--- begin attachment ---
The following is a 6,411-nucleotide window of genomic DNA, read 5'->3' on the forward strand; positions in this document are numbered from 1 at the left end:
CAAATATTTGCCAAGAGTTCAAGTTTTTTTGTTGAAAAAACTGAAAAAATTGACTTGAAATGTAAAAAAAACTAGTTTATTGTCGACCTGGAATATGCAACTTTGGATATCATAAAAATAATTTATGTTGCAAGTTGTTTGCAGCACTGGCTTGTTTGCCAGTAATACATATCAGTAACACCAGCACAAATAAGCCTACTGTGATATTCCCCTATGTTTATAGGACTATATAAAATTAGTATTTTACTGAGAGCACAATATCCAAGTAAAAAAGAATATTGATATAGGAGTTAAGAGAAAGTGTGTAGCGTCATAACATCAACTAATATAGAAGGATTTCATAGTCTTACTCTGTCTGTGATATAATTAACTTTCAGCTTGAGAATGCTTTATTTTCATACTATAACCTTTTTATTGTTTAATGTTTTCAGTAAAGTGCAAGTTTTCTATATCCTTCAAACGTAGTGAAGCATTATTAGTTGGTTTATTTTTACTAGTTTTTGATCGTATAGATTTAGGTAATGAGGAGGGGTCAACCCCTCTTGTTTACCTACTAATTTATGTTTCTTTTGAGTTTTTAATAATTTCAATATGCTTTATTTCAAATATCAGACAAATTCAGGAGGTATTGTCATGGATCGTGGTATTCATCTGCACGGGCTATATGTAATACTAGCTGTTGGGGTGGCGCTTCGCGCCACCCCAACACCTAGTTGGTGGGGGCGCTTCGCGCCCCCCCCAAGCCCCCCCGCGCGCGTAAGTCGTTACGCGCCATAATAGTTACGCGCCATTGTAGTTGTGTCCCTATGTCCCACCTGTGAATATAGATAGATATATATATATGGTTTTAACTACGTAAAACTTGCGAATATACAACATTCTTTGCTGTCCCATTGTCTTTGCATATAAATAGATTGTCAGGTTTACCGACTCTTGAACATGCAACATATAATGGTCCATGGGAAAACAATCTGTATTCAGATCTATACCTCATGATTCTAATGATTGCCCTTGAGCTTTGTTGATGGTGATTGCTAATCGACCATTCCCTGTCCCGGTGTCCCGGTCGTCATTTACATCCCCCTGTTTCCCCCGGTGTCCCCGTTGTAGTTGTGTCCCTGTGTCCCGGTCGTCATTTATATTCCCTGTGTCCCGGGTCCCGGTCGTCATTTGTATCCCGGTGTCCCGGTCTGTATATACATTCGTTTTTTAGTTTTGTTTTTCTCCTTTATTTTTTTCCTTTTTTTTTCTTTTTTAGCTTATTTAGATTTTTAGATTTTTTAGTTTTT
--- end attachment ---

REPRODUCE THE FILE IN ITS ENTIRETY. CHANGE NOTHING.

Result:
The following is a 6,411-nucleotide window of genomic DNA, read 5'->3' on the forward strand; positions in this document are numbered from 1 at the left end:
CAAATATTTGCCAAGAGTTCAAGTTTTTTTGTTGAAAAAACTGAAAAAATTGACTTGAAATGTAAAAAAAACTAGTTTATTGTCGACCTGGAATATGCAACTTTGGATATCATAAAAATAATTTATGTTGCAAGTTGTTTGCAGCACTGGCTTGTTTGCCAGTAATACATATCAGTAACACCAGCACAAATAAGCCTACTGTGATATTCCCCTATGTTTATAGGACTATATAAAATTAGTATTTTACTGAGAGCACAATATCCAAGTAAAAAAGAATATTGATATAGGAGTTAAGAGAAAGTGTGTAGCGTCATAACATCAACTAATATAGAAGGATTTCATAGTCTTACTCTGTCTGTGATATAATTAACTTTCAGCTTGAGAATGCTTTATTTTCATACTATAACCTTTTTATTGTTTAATGTTTTCAGTAAAGTGCAAGTTTTCTATATCCTTCAAACGTAGTGAAGCATTATTAGTTGGTTTATTTTTACTAGTTTTTGATCGTATAGATTTAGGTAATGAGGAGGGGTCAACCCCTCTTGTTTACCTACTAATTTATGTTTCTTTTGAGTTTTTAATAATTTCAATATGCTTTATTTCAAATATCAGACAAATTCAGGAGGTATTGTCATGGATCGTGGTATTCATCTGCACGGGCTATATGTAATACTAGCTGTTGGGGTGGCGCTTCGCGCCACCCCAACACCTAGTTGGTGGGGGCGCTTCGCGCCCCCCCCAAGCCCCCCCGCGCGCGTAAGTCGTTACGCGCCATAATAGTTACGCGCCATTGTAGTTGTGTCCCTATGTCCCACCTGTGAATATAGATAGATATATATATATGGTTTTAACTACGTAAAACTTGCGAATATACAACATTCTTTGCTGTCCCATTGTCTTTGCATATAAATAGATTGTCAGGTTTACCGACTCTTGAACATGCAACATATAATGGTCCATGGGAAAACAATCTGTATTCAGATCTATACCTCATGATTCTAATGATTGCCCTTGAGCTTTGTTGATGGTGATTGCTAATCGACCATTCCCTGTCCCGGTGTCCCGGTCGTCATTTACATCCCCCTGTTTCCCCCGGTGTCCCCGTTGTAGTTGTGTCCCTGTGTCCCGGTCGTCATTTATATTCCCTGTGTCCCGGGTCCCGGTCGTCATTTGTATCCCGGTGTCCCGGTCTGTATATACATTCGTTTTTTAGTTTTGTTTTTCTCCTTTATTTTTTTCCTTTTTTTTTCTTTTTTAGCTTATTTAGATTTTTAGATTTTTTAGTTTTT